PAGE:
That stopped them. One of them asked, “It saves us? How?”
“Well,” commented Harry with a shrug, “reason it out. The only way we could all evacuate is by boat. But that will signal our presence to the soldiers in the Torre de Canyamel, so once we take that step, our next move has to be to run like hell before they can positively identity, let alone intercept, us. So that will mean abandoning Don Estuban, without whom there is no mission—and no pay.”
Another Piombese had murmured. “We could wait for him—further offshore.”
“Let’s hope the local fishermen don’t see and report us. But more to the point: what sign would Don Estuban be sending us that won’t get him snatched up by the tower’s garrison before we can extract him? And loitering off shore also means we might encounter the corsair we haven’t seen yet—and although our captive tells us its just an outsized llaut, we won’t know if he’s telling the truth until we see it. Or we might run into a Spanish counter-piracy sloop that’s already out hunting them. So it seems to me that the smart plan is for us to move only once and to leave this coast behind as quickly as possible when we do.”
He looked around the group; few met his eyes. But most started nodding, muttering and breaking into smaller clumps of disgruntled men who were not happy, but resigned to their current conditions.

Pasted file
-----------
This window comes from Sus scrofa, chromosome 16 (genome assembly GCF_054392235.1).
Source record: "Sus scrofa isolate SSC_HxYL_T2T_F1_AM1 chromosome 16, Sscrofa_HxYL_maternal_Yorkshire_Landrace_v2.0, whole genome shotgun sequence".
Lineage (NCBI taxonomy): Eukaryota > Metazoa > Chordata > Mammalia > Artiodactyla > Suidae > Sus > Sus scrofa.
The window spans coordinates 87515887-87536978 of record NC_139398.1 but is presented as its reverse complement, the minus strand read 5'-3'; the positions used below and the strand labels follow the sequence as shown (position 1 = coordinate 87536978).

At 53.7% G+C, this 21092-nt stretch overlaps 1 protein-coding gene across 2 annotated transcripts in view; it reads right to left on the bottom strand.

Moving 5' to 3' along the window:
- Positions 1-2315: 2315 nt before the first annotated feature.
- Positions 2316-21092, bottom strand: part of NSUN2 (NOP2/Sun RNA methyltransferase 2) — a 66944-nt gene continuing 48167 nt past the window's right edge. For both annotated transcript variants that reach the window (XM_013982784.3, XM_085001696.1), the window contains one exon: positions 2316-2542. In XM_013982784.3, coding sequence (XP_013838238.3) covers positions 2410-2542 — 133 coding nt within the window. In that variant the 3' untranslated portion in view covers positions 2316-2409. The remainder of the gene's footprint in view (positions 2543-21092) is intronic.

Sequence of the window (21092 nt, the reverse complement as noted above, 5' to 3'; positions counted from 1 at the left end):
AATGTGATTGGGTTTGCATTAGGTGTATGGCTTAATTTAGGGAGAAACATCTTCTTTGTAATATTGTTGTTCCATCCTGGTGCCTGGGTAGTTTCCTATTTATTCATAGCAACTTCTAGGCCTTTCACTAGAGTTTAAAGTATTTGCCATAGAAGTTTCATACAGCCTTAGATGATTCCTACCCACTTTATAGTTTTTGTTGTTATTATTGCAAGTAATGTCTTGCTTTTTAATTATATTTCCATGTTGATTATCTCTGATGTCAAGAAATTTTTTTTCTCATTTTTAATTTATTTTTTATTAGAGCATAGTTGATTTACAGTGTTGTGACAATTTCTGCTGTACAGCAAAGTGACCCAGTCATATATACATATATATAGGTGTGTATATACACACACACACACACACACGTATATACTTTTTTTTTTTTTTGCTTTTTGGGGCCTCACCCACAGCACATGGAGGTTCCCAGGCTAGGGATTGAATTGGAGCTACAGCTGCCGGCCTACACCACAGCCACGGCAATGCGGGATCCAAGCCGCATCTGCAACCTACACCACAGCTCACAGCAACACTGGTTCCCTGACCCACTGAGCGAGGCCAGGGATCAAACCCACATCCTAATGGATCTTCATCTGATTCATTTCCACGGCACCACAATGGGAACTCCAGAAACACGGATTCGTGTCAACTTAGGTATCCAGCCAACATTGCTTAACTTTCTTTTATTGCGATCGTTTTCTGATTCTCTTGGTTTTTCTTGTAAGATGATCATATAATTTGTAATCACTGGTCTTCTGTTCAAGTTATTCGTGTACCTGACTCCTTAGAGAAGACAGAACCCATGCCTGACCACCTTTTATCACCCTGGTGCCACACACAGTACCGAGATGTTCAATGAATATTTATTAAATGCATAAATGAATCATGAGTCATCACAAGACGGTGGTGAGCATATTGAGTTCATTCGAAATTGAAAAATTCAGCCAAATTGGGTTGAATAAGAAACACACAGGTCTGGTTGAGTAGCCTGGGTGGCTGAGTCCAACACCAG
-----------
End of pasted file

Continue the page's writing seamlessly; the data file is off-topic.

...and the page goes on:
Yes, thought North, looking over at Harry, where he sat in the stern, rolling loosely with the scialuppa, the up-timer had become a passable enough officer.. He’d even learned how to wait like a professional, God love him.
And finally, as Estuban Miro is about to lead the team’s small flotilla toward Palma in the final do-or-die rescue mission, he confronts the one captive pirate who survived the team’s assault of the Caves at Arta:
As he walked toward the shore, Miro came upon a single, disheveled man standing between two of the more combat-experienced sailors from the Guerra Cagna.
The ragged man—the pirate they had taken captive at the Caves of Arta—looked from one face to another, suddenly alarmed. “What?” he asked. “You are leaving?”
Miro nodded. “We are.”
The pirate swallowed. “Don’t kill me. I did everything you asked.”
“So you did.”
“I’ve never even killed anyone. On my father’s scrotum, I never—”
“Do not lie, and do not insult your father’s genitalia by smearing them with that lie. You do not deserve to live, perhaps, but that is not my decision to make.”
The man’s face relaxed into a smile. “Thank you, Lord, thank you. I will remain your servant, if I might, to help you in these treacherous waters where pirates abound—”
Miro shook off his reaching hand. “I am no lord, and I would not have you for a servant, no matter how great my need. Nor are you coming with us.”
The man’s face became horrified once again. “You are—are leaving me? Here? On this god-forsaken rock?”
“Yes.” Miro began walking down to his boat, the two sailors peeling away from the pirate and following him.
“But Lordship, I might be found by Algerines!”
Miro turned. “Indeed you might. And perhaps your prior job experience will be of interest to them. Who knows? They might even make you a full-fledged member of their crew—after you’ve been a slave at their oars for a few years.”